• Action: Steve helped create the Eel Passage Research Center, which will develop measures to help guide eel and collect them for passage or transport downstream around the two large dams on the river (the Moses-Saunders Dam and the Beauharnois Dam).  He was also instrumental in developing the $24 million Fish Enhancement, Mitigation, and Research Fund (FEMRF) to benefit multiple fish species, including eel.
    • Result: This 5-year, $3.5 million project will benefit American eel and European eel populations on both sides of the Atlantic Ocean.  The FEMRF money has helped fund some of the eel work and improve habitat for species such as northern pike, walleye and lake sturgeon.

      Eels climb a green eel ladder to an orange trough at the top

      An eel ladder on the Moses-Saunders Dam allows eels to climb to the top, and out to the other side of the dam through a series of pipes.

  • Hogansburg dam removal
    • Goal: Remove the Hogansburg dam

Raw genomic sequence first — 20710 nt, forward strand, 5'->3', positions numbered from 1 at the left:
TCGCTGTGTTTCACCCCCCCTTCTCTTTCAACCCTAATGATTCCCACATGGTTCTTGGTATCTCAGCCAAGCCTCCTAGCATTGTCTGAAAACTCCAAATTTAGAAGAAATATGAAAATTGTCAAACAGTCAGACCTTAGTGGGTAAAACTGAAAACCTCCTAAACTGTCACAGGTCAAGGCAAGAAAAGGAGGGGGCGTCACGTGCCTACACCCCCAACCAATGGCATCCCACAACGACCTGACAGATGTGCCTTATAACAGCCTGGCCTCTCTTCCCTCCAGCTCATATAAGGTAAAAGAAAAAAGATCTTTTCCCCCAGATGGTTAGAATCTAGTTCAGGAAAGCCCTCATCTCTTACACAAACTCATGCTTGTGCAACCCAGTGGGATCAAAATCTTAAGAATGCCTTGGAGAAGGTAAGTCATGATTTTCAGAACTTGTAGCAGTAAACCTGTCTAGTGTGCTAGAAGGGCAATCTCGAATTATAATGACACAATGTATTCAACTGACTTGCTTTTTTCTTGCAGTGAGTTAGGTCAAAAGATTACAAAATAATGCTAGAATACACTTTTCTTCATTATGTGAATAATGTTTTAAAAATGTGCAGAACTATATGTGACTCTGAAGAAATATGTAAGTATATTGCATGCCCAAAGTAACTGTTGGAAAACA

• Action: Steve helped initiate decommissioning negotiations between Brookfield Power and the St. Regis Mohawk Tribe for the purpose of dam removal.  The Federal Energy Regulatory Commission relicensing process is complex, so Steve is working with Brookfield Power, the tribe and other partners to find a workable solution for dam removal.
    • Result: Once negotiations are complete, dam removal will open up several hundred miles of mainstem and tributary habitat to a variety of fish species, including American eel, Atlantic salmon and lake sturgeon.
  • Relicensing Settlements  
    • Goal: Create settlements that will improve current and future hydroelectric projects
    • Action: Steve has helped with settlements on the St. Lawrence, Black, Beaver, Oswegatchie, Raquette, St. Regis, Saranac, Hoosic, Sacandaga, Hudson and Oswego Rivers. 
    • Results: (1.) The settlements have created hundreds of miles of new or improved aquatic habitat, allowing fish to safely pass many dams.  (2.) Established a baseline of measures that most hydro developers now strive to include in all new licenses and new project proposals.
Two men shake hands and hold an award.

“Fish and fishermen in every part of New York can be grateful to Steve Patch for his dedication and talent in protecting one of our most fragile natural resources,” said Ron Urban, Chairman of the New York State Council of Trout Unlimited.

So the next time you go fishing or visit a waterway, think about all of the conservation work done to protect such an important ecosystem!